Dicks: The Musical – Embracing the Madness

You will know by the film’s title whether or not you will be interested in Dicks: The Musical.

Written by Josh Sharp and Aaron Jackson, Dicks is an outlandish and insane journey into R-rated comedy. Based on their own play, one can tell that this film is their labour of love, born from their own unique senses of humour. As a result, onscreen, the duo is firing on all cylinders in their desire to shock and mock with silliness and gross out humor.

Dicks: the Musical tells the story of Craig and Trevor (Sharp and Jackson), two competing businessmen who are determined to climb over one another on the corporate ladder. But, when they discover that they’re long-lost identical twins, the two decide to join forces in an attempt to reunite their divorced parents and attempt to rebuild their family.

Directed by veteran Larry Charles, the film may be a celebration of the insane yet the Seinfeld and Boratveteran manages to bring it to life. In Dicks, Charles unleashes his innermost impulses upon the screen with freewheeling glee. This is a film which features brash conversations about sexuality, wild musical numbers, flying genitalia monsters and, of course, Sewer Boys. 

Simply put, Dicks is bonkers in every sense of the word.

However, the film also carries itself with such confidence and enthusiasm that, in the wildest of ways, one can’t help but admire it. At no point in the film do the filmmakers ever second-guess themselves. Dicks is off-the-scale strange and raunchy but also remains completely unapologetic for it. Featuring a solid cast of veterans and stars that includes Megan Mullally, Nathan Lane and Megan Thee Stallion, everyone in this film fully commits to their musical antics, regardless of how eccentric. (Just wait until the scene where Lane feeds his Sewer Boys to understand the kind of commitment that I’m talking about.)

Everyone in this film understands the assignment. And they dive in with enthusiasm.

What’s more, the music actually really pops. Almost every number features memorable hooks as they embrace their inner Freudian ID. Written by Sharp, Jackson and Karl Saint Lucy, each number bounds along onscreen with energetic anarchy. As stage veterans themselves, Mullally and Lane bring presence and experience to their performances while Stallion absolutely slays what may be the film’s best number. (Though, you may not want to sing “Out Alpha the Alpha” or “Always Be On Top” out loud while you’re walking down a busy street.) Even the set design elicits images of Broadway through its intentional use of simple externals and solid colours

In all honesty, this is the sort of film that makes one wonder about the boundaries of comedy. Are there any topics that are off-limits? Sexual fluidity, the toxicity of religion and even incest are thrown at the audience with little concern about whether or not they’re forbidden. Even so, Dicks does seem to have its limits. For example, for a film with such a phallic title, one might expect graphic sexuality yet the film contains nothing exploitative, such as nudity or violence. Instead, the film’s wild nature seems intent on kicking down the doors of taboo simply to get people talking.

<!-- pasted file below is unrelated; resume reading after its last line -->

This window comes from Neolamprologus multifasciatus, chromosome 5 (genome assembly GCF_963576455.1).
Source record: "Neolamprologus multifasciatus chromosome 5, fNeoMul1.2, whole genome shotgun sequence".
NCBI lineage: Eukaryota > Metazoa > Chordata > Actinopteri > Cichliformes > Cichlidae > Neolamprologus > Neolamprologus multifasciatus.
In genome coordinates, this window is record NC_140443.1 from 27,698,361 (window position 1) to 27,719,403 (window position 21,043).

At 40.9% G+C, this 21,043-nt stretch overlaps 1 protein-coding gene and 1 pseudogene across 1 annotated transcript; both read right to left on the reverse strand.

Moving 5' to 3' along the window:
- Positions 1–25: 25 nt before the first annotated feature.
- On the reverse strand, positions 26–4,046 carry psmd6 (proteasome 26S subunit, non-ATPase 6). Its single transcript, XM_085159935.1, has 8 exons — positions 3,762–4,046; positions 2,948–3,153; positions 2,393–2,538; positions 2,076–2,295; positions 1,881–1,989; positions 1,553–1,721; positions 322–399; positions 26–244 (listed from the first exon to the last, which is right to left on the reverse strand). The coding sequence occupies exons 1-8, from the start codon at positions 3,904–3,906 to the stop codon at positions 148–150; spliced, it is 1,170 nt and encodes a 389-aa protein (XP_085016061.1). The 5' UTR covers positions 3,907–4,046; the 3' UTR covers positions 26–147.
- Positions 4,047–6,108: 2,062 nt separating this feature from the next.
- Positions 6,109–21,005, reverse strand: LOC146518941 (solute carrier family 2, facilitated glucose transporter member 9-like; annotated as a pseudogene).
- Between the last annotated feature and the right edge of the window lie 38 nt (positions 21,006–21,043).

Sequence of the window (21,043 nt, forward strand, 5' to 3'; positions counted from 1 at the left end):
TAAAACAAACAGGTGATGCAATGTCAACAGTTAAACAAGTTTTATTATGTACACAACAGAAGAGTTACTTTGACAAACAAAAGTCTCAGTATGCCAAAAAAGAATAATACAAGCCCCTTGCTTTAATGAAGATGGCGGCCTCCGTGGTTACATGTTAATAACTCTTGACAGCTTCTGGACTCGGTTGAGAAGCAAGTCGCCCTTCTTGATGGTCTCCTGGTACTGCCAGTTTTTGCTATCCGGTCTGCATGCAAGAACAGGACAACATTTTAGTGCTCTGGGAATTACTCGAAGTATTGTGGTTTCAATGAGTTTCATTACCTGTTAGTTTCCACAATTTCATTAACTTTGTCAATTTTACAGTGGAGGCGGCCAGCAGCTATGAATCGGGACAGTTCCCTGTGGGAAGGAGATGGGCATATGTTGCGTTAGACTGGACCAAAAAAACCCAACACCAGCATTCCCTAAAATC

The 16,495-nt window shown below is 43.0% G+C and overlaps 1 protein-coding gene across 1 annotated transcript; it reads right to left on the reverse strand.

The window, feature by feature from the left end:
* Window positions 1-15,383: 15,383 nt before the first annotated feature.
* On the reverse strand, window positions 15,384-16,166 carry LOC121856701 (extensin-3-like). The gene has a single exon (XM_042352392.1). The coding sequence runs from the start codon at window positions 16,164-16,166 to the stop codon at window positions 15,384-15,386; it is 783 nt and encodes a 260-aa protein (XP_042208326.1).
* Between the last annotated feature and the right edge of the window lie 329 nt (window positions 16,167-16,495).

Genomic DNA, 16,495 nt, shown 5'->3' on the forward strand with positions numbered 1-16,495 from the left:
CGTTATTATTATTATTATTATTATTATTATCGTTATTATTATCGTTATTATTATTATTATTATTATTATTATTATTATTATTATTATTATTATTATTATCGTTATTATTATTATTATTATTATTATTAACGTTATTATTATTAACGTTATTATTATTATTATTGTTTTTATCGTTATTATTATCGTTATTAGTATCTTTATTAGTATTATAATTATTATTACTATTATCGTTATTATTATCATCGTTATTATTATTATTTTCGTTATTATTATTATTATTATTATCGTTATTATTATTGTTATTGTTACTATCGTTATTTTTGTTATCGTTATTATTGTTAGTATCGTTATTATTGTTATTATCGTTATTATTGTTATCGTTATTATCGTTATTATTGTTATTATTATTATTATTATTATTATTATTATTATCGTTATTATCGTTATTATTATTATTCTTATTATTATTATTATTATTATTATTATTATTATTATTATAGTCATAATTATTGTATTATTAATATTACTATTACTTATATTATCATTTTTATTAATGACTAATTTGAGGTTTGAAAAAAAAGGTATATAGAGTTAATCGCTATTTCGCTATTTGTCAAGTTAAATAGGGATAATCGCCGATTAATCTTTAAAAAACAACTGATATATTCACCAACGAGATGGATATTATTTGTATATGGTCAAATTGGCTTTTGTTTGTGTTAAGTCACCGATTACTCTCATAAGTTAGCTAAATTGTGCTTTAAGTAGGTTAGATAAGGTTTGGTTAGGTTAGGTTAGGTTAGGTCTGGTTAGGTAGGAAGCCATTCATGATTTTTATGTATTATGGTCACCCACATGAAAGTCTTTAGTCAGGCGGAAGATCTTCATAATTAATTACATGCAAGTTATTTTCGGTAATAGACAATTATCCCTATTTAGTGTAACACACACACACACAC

As a film critic, this is usually the moment where I would try to tap into a deeper meaning behind the film. But, in this case, it would likely be disingenuine. Certainly, Dicks manages to satirize such issues as toxic white masculinity, religious oppression and gender politics. However, by the film’s end, one can’t help but believe that Sharp and Jackson have few designs at any particular agenda. Instead, this is a film that is gives these two young men the opportunity to play in their sandbox with aggressive goofiness and little disregard for cultural ‘rules’. With an eye on musical stereotypes, Dicks attempts to blow them up with the cartoon madness. 

But, in the strangest of ways, one has to sort of admire them for that. 

Dicks: The Musical knows that it’s insane, commits to the madness and cares a little for your approval. While this will not to the taste for many, one can’t deny that it is a sight to see. For every moment that disturbs, there are many others that are very funny. (Frankly, some of the most ridiculous banter within the film is top-notch writing.) But make no mistake: Be sure that you know what you’re in for before you jump into the sewers with these boys.

Dicks: The Musical is available in theatres on Friday, October 20th, 2023.

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